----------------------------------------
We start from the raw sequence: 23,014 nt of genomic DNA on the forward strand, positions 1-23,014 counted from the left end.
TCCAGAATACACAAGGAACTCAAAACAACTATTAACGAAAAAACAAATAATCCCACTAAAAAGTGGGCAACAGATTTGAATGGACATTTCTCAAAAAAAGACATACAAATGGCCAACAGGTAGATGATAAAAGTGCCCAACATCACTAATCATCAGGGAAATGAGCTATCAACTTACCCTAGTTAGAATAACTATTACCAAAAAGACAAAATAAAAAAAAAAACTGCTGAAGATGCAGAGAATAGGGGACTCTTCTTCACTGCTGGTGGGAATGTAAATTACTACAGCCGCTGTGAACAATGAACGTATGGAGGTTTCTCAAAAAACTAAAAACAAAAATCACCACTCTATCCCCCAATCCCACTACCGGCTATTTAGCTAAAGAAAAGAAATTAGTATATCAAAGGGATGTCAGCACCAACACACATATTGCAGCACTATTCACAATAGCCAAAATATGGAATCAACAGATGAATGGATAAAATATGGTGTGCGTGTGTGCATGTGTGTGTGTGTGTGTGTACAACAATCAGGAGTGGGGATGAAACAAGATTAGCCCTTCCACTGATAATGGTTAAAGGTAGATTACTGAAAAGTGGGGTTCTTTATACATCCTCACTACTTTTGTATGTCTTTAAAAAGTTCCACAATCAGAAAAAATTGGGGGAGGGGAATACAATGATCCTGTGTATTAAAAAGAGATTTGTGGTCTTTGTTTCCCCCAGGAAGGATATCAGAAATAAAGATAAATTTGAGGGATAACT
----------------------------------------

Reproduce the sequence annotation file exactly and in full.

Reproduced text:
We start from the raw sequence: 23,014 nt of genomic DNA on the forward strand, positions 1-23,014 counted from the left end.
TCCAGAATACACAAGGAACTCAAAACAACTATTAACGAAAAAACAAATAATCCCACTAAAAAGTGGGCAACAGATTTGAATGGACATTTCTCAAAAAAAGACATACAAATGGCCAACAGGTAGATGATAAAAGTGCCCAACATCACTAATCATCAGGGAAATGAGCTATCAACTTACCCTAGTTAGAATAACTATTACCAAAAAGACAAAATAAAAAAAAAAACTGCTGAAGATGCAGAGAATAGGGGACTCTTCTTCACTGCTGGTGGGAATGTAAATTACTACAGCCGCTGTGAACAATGAACGTATGGAGGTTTCTCAAAAAACTAAAAACAAAAATCACCACTCTATCCCCCAATCCCACTACCGGCTATTTAGCTAAAGAAAAGAAATTAGTATATCAAAGGGATGTCAGCACCAACACACATATTGCAGCACTATTCACAATAGCCAAAATATGGAATCAACAGATGAATGGATAAAATATGGTGTGCGTGTGTGCATGTGTGTGTGTGTGTGTGTACAACAATCAGGAGTGGGGATGAAACAAGATTAGCCCTTCCACTGATAATGGTTAAAGGTAGATTACTGAAAAGTGGGGTTCTTTATACATCCTCACTACTTTTGTATGTCTTTAAAAAGTTCCACAATCAGAAAAAATTGGGGGAGGGGAATACAATGATCCTGTGTATTAAAAAGAGATTTGTGGTCTTTGTTTCCCCCAGGAAGGATATCAGAAATAAAGATAAATTTGAGGGATAACT